“Can’t you see Carmen just once more before you leave?” she asked. I said the plane left early in the morning. “Couldn’t you get a job in California, move here, and maybe settle down with Peggy and the baby?” she implored, almost whining.Deadbeat dad? No, deadbeat sociologist dad! Scene from a novel? No, scene from an article on ethnographic fieldwork methods!
For a moment, I had the wind knocked out of me. “Listen, Pearl, the fact is, the academic job market doesn’t allow that kind of move. I mean, it’s not that easy just to pick up and get a job wherever you want, especially in California. Those jobs are scarce and hard to get,” I told her. “Anyway, uh, I’m actually involved with someone. I hate to say this, but your daughter and I barely know each other. We’re practically strangers. We just had that one date, that was it. I’m sorry, Pearl, you’re being very nice, I’m sure you’re a wonderful mother, and Peggy’s a wonderful woman. I’m sure she’ll meet a man who wants to settle down with her.” Man, this is painful, I thought, agonizing over every sentence. Finally, Peggy’s mother allowed me to hang up. At seven the next morning, Pearl called again and asked me to meet her and her husband at their produce market, accept some fruit, and talk about the situation. I declined. I have a plane to catch, I insisted. These phone calls are causing me considerable guilt, I told myself when I hung up.
Peggy and I corresponded for almost two years. She even sent several pictures of our daughter. She’s cute, I thought, little more. How could I possibly feel the complete father? I asked myself. For a brief period of time, I paid her monthly medical insurance, then she got a job that offered coverage. And then the letters stopped. I figured she’s met someone. It’s for the best, I thought.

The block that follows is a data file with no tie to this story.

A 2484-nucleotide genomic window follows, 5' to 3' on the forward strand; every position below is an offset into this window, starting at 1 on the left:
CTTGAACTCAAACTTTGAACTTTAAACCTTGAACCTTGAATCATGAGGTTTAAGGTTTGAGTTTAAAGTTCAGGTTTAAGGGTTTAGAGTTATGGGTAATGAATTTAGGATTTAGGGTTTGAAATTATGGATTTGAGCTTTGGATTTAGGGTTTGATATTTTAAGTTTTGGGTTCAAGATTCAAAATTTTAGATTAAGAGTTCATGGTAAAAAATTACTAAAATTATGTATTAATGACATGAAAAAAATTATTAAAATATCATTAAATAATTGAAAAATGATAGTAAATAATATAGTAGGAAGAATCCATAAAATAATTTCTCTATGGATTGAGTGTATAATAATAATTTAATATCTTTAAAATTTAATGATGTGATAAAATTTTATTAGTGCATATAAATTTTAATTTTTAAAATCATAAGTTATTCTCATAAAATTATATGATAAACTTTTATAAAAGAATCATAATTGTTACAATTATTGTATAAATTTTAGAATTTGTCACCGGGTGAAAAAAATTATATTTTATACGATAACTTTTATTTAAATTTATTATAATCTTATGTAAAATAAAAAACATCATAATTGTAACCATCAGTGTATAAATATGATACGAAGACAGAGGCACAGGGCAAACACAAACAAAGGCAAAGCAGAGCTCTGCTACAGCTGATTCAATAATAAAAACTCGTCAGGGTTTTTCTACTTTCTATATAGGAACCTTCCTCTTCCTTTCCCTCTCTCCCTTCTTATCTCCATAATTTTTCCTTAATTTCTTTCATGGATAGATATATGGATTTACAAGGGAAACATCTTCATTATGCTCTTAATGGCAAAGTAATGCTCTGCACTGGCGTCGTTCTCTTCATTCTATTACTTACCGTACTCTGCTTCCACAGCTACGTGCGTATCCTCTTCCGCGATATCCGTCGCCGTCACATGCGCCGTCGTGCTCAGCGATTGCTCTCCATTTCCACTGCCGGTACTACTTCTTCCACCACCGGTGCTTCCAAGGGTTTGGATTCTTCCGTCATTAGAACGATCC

Despite my having a zillion pressing things to do, a friend set me off on the digression of reading Erich Goode's article "Sexual Involvement and Social Research in a Fat Civil Rights Organization." (Qualitative Sociology, 2002, pp. 501-534). Other selections from the same article, with a brief italicized response:
1. "To be accepted in NAAFA, I had to prove my lust for fat women, and I had to prove it by having affairs with them. At the same time, I realized only much later, by having affairs with NAAFA women, I became entangled in the emotional complexities such affairs entailed, making my job of gathering information problematic." [A professional observer of social behavior, and he only realizes 'much later' that having affairs with multiple women might add emotional complications to a social research project.]Recently, I was so indignant about some problems in a quantitative research article that was published in a high-profile venue that I sent off a comment on the article to the journal. The comment was pretty unremittingly negative. In retrospect, I suppose I should have at least credited the author with not impregnating any respondents in the course of doing the analysis.
2. “She said you poured glass after glass of wine for yourself and never offered her one.”
“I did?” I asked. “Maybe I did, I don’t remember. If I did, it was a mistake. I don’t know, I guess I figured if she wanted some, she’d ask. Why didn’t she ask?” My head swam with the triviality of it all. How could I have been so damn stupid and insensitive? How could I have made such moronic mistakes? I was screwing up in the fundamentals of social research! [I suppose he can't be blamed if his social research methods instructor never told him to be sure to offer to refill his research subject's wine glass whenever he refilled his own.]
3. "I suppressed the idea that sleeping with my subjects was an inherently tricky proposition. It was only much later that I became fully aware of the almost self-contradictory nature of what I was doing. Sure, all researchers who participate in what they are studying run into these problems."[Actually, I have no response here other than to repeat the last sentence in a slow, incredulous voice]